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Review: IBM BladeCenter HS22

This IBM BladeCenter can help meet consolidation and green mandates - and deliver performance and availability.

Current industry advice tells businesses to consolidate data centers and go green by reducing power and cooling requirements. This leaves IT organizations with a conundrum: how to meet those demands while keeping up with ever-growing application performance and availability needs. One way is through migrating to blade servers, such as IBM's BladeCenter family.

Built for high-density applications such as data centers, telecommunications systems and other environments where space is at a premium (say, aboard ships or aircraft), BladeCenter systems consist of a chassis designed for the operating environment and a mix-and-match set of blade servers that share the power and cooling within the chassis. The BladeCenter HS22 (7870) is part of IBM's best-selling blade server family — a line of general-purpose, dual processor–capable servers that can take on most processing workloads.

Advantages

The HS22 (7870) comes configured with one or two Intel 2.66-gigahertz, quad-core Xeon E5640 processors. (Other HS22 versions come with six-core processors and clock speeds up to 3.6GHz.) The HS22 (7870) also has 12 DDR-3 VLP DIMM slots, giving it a maximum memory capacity of 192 gigabytes. That makes it a good candidate for most CPU-intensive and multiprocessing applications, and the relatively large amount of addressable RAM plus up to eight processor cores let it comfortably contain eight to 10 virtual servers running in a hypervisor environment.

Speaking of virtualization, the HS22 line can be configured with an optional embedded hypervisor. It can boot a virtualized environment without having to load from local storage and can load server images and access data from a storage area network. The HS22 series therefore works well in private cloud computing environments and for agencies that want to scale up server virtualization quickly.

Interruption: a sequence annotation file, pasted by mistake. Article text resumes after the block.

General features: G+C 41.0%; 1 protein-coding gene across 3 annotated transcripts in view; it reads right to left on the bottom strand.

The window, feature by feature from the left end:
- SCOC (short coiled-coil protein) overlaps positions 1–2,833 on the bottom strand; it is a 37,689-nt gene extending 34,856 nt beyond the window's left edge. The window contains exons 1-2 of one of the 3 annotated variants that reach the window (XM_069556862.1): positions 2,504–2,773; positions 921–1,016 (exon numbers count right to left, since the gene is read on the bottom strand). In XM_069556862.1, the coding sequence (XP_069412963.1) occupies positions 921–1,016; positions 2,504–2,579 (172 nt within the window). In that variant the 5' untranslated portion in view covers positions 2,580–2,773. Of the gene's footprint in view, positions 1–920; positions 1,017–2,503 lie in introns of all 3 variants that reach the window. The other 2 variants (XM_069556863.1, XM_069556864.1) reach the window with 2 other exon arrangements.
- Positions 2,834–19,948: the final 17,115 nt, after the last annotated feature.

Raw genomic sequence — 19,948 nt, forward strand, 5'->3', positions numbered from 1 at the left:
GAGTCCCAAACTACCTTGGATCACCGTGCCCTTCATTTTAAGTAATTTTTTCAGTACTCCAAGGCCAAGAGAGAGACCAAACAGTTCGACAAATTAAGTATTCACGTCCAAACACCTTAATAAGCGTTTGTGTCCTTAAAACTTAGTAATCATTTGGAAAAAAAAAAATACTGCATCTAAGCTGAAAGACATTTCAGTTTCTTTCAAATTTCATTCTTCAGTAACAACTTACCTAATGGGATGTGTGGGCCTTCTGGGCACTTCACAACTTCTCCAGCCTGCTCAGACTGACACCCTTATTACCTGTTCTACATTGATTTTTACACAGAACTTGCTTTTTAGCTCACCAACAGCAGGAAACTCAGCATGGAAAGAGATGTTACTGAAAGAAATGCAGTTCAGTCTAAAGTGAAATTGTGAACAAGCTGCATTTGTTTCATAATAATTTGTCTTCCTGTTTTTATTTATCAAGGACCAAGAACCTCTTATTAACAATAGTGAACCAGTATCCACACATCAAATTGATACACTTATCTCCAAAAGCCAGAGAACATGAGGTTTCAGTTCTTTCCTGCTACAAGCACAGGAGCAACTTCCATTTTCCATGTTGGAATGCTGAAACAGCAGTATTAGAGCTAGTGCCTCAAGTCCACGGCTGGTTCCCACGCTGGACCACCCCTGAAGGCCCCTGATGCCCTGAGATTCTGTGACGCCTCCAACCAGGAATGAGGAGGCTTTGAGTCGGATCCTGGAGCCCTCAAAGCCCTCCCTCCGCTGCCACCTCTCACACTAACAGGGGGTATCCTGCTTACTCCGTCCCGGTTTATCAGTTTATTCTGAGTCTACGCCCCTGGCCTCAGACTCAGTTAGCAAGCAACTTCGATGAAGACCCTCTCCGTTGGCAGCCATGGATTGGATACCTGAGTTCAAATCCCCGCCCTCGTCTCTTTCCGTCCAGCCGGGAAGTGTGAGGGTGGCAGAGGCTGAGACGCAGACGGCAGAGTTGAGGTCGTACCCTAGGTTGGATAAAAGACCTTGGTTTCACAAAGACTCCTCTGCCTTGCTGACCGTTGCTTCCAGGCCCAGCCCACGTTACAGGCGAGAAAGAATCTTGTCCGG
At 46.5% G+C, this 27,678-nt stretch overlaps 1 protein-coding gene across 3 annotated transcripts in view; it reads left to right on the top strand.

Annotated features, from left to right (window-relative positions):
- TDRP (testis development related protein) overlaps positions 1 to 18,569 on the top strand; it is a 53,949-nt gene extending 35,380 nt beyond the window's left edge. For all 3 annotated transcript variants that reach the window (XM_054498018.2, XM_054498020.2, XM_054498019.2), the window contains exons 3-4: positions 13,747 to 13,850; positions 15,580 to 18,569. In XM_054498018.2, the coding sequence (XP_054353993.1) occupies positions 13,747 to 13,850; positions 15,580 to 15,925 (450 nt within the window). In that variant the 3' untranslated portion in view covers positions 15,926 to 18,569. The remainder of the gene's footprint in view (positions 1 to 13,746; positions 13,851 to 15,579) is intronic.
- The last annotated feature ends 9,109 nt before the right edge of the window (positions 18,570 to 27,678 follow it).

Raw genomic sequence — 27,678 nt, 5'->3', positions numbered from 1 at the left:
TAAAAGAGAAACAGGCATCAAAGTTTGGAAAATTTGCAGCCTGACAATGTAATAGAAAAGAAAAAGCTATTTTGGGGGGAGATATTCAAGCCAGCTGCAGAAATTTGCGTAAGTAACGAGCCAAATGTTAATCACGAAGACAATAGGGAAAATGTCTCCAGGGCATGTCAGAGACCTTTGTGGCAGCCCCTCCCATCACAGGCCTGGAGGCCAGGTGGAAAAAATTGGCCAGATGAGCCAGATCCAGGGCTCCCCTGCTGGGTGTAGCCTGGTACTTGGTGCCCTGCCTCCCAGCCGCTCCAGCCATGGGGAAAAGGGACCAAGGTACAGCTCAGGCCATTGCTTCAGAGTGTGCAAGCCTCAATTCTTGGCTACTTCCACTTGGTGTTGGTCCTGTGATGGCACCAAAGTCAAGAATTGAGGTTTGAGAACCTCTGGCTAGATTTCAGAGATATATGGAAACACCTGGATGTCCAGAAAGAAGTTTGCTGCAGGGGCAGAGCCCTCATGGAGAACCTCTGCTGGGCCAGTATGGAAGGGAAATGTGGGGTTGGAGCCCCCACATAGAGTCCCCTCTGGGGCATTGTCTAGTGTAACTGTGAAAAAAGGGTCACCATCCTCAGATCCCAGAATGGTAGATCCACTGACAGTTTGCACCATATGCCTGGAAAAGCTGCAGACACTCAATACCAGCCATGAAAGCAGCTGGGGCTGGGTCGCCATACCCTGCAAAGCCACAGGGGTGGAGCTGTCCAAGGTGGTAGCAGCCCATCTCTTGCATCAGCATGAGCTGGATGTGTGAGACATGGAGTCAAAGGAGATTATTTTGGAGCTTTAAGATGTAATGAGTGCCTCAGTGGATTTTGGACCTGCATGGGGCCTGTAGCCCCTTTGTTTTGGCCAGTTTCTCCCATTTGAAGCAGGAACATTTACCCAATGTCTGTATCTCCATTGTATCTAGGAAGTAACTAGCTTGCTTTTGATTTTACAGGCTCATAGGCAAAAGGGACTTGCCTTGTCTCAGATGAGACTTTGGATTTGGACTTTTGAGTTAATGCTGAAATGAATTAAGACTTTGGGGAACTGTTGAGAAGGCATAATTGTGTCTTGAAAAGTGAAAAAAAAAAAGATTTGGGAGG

Another plus for virtualization is the built-in networking capacity in the HS22 (7870). It includes two Broadcom Gigabit Ethernet interfaces, providing a decent amount of throughput as well as redundancy.

Why It Works for IT

You can't really appreciate the capabilities of the HS22 (7870) — or of any HS22 models, for that matter — by looking at it alone because its functionality is linked to the BladeCenter chassis. There are five BladeCenter chassis designed for a variety of missions. The HS22 can be part of a remote office "data center in a box" solution in the BladeCenter S, an all-in-one system with an integrated SAN. In a data center environment, the blade can be put in a BladeCenter E chassis, delivering up to 14 servers (or 28 CPUs) in 7U of rack space.

The HS22 series is built with failover and manageability in mind. It has redundant connectors to the chassis's midplane that provide power and other connections to the chassis. IBM's Light-Path Diagnostics provide technicians with onboard guidance to the source of a hardware problem. Even before a component fails, the HS22 can alert administrators through an onboard management module and IBM's Systems Director management software that a problem is imminent, based on predictive failure analysis technology. The management module, combined with IBM's Power Configurator, lets users track energy usage too.

Disadvantages

A blade server configuration isn't the best solution for every application. For smaller numbers of servers, or applications for which large-scale multiprocessing is more important than connecting to a high-speed SAN, blades may not be the best option.

Although the HS22 (7870) is a general-purpose server, it is designed for high-density data center deployments where multiprocessing power is required. If an organization needs a solution for a remote-office deployment supporting single applications per server, the single-processor HS12 line might be a better choice.

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Dec 12 2011 Spice IT

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